Fuat Keyman in Milliyet writes that the attempt to renew the main opposition party, the Kemalist Republican People’s Party (CHP) is failing. Keyman has reached this conclusion after the recent demission of Gülseren Onanç, a deputy chairman of the party. Or rather, she had to leave after CHP leader Kılıçdaroğlu demanded that she resign following her statements in a television program. Onanç had said that sixty five percent of the base of the CHP in fact supports the peace process with the Kurds. Onanç’s removal should be seen as the demission of the new CHP from the CHP. Her demission was preceeded by the outrageous accusation against Sezgin Tanrıkulu, another of the party’s deputy chairmen, and a defender of human rights, that he is a CIA agent. The new CHP is becoming history. But, as that project fails, the CHP is only becoming less influential, leaving the political scene to other parties, starting with the AK Party. While the AK Party, the (pro-Kurdish) BDP and the (right wing Turkish nationalist) MHP are growing stronger, the CHP is becoming weaker. Leveling insults at Tanrıkulu, and demanding Onanç’s resignation does not only amount to a rejection of the idea of a new CHP; doesn’t it also reject the reality of today’s Turkey?

Doğan Akın in T24 notes that the Foundation of Journalists and Authors, which is known to speak in the name of the Fethullah Gülen movement, has issued an unprecedented call in support of the freedom of expression in Turkey. This is the first time ever since its foundation nineteen years ago that the organization has issued such a call. The statement underlines that political pressures, businees ties and self-censorship that restrict the freedom of the media is undemocratic. The statement calls on the collective of journalists to rise to the defense of their professional honor and principles in the face of pressures, and exhorts the government to remove the problem by bringing the laws that have an impact on media and freedom of expression in line with EU and universal norms. Why, then, has the Foundation of Journalists and Authors published this manifest? The reason is said to be “the latest discussions”; and these have, as we know, focused on Hasan Cemal, who was deprived of his column in the daily Milliyet after having insisted on questioning the stance of the prime minister and the attitude of media owners, as well as the case of Fazıl Say who has been sentenced because of his Twitter messages. It is apparent that the Gülen movement has no compunction in joining the chorus of reactions to these recent developments, a chorus which even includes President Abdullah Gül.  We are not privy to what has been going on between the movement and the government; however, the statement of the Foundation of Journalists and Authors is mportant, both with regard to its content, and as it represents a crucial contribution to the emergence of a broad coalition in defense of freedom.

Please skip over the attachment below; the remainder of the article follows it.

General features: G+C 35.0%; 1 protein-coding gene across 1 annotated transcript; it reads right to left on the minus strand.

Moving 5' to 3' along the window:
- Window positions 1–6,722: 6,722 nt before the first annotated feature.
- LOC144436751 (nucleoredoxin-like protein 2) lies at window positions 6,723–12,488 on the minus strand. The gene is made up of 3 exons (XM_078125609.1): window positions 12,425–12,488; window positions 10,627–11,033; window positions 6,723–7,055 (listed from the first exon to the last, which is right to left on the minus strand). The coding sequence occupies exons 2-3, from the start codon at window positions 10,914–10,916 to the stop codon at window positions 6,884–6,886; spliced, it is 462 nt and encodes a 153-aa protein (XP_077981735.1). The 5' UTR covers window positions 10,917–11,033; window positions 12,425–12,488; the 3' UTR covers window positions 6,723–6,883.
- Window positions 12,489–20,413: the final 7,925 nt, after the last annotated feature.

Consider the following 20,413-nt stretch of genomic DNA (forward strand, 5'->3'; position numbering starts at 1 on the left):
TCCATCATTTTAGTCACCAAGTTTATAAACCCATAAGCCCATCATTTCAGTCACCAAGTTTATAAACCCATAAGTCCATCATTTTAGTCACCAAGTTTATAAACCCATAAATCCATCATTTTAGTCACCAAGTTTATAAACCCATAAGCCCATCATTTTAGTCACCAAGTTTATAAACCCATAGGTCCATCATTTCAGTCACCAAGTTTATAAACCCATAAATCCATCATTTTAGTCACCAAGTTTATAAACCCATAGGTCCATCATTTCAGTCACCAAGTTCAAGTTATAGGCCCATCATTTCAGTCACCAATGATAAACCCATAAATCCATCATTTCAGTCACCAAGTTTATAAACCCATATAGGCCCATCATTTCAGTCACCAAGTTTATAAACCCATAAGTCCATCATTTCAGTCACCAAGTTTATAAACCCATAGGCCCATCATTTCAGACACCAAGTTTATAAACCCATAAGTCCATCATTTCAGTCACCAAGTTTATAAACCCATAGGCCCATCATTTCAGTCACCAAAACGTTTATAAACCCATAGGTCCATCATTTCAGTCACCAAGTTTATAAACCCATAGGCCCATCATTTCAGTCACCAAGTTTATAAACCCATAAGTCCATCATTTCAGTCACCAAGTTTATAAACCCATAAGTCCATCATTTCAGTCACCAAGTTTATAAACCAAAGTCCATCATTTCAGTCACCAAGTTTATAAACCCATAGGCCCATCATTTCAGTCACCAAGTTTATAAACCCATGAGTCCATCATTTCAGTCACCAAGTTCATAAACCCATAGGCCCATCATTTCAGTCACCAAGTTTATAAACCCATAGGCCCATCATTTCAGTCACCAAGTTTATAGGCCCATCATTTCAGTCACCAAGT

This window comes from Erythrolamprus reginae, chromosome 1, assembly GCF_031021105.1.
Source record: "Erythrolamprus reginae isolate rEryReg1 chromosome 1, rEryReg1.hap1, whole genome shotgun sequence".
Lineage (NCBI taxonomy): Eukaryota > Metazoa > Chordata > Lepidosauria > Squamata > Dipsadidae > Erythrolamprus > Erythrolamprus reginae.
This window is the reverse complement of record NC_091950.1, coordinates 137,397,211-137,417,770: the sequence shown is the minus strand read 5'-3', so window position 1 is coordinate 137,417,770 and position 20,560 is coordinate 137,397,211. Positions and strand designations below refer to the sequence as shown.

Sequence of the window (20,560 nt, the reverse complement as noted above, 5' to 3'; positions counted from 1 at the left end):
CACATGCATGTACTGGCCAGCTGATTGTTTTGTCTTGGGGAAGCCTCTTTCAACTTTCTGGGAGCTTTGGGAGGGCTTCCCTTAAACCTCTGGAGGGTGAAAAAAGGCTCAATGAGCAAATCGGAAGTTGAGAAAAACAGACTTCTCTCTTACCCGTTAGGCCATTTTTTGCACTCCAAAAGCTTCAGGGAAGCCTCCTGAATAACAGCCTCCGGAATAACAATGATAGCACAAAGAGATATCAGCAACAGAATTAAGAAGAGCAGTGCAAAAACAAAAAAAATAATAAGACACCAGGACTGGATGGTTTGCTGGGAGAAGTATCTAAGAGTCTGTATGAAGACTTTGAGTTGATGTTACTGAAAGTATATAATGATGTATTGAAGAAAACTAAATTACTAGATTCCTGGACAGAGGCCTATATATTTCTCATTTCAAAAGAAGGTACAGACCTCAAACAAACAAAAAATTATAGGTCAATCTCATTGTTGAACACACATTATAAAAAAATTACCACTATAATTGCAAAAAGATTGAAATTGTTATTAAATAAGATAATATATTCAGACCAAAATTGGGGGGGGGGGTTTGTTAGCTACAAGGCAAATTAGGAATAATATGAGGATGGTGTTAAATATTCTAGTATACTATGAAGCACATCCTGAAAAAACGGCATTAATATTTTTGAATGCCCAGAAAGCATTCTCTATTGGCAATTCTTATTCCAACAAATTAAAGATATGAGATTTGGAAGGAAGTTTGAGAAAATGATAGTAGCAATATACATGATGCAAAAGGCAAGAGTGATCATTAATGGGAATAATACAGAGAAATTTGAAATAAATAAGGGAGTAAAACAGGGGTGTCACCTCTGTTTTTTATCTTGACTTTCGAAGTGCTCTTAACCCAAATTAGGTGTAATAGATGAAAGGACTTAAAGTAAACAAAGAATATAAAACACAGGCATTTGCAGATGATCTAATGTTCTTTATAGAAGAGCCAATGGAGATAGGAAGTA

Abdülhamit Bilici in Zaman writes that the foreign policy establishment in Ankara worries about the risk of sectarian fighting in the Middle East. Foreign Minister Ahmet Davutoğlu brought up the matter during his last visit to Tehran; he called attention to the danger of a Cold War in the region along sectarian lines  and said that a Sunni-Shiite confrontation would spell suicide for the Middle East. It is above all the propaganda network of the Iranian regime in the region that level accusations against Turkey, which is accused of promoting a Sunni sectarian agenda. Even though this is a baseless accusation, it has to be admitted that the policies of the AKP government has played a role in creating this negative perception; one cannot deny that the fact that the AKP government has severed its relations simultaneously with Baghadad and Damascus, that it has established special relations with the Muslim Brotherhood, Hamas and similar Islamic groups, which has made other groups feel excluded, and that it has given the impression of being eager to interfere in the internal affairs of other countries have contributed to the perception of Sunni sectarianism. Care must be taken to avoid such mistakes.

Read 6758 times Last modified on Wednesday, 12 June 2013

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The Turkey Analyst is a publication of the Central Asia-Caucasus Institute & Silk Road Studies Joint Center, designed to bring authoritative analysis and news on the rapidly developing domestic and foreign policy issues in Turkey. It includes topical analysis, as well as a summary of the Turkish media debate.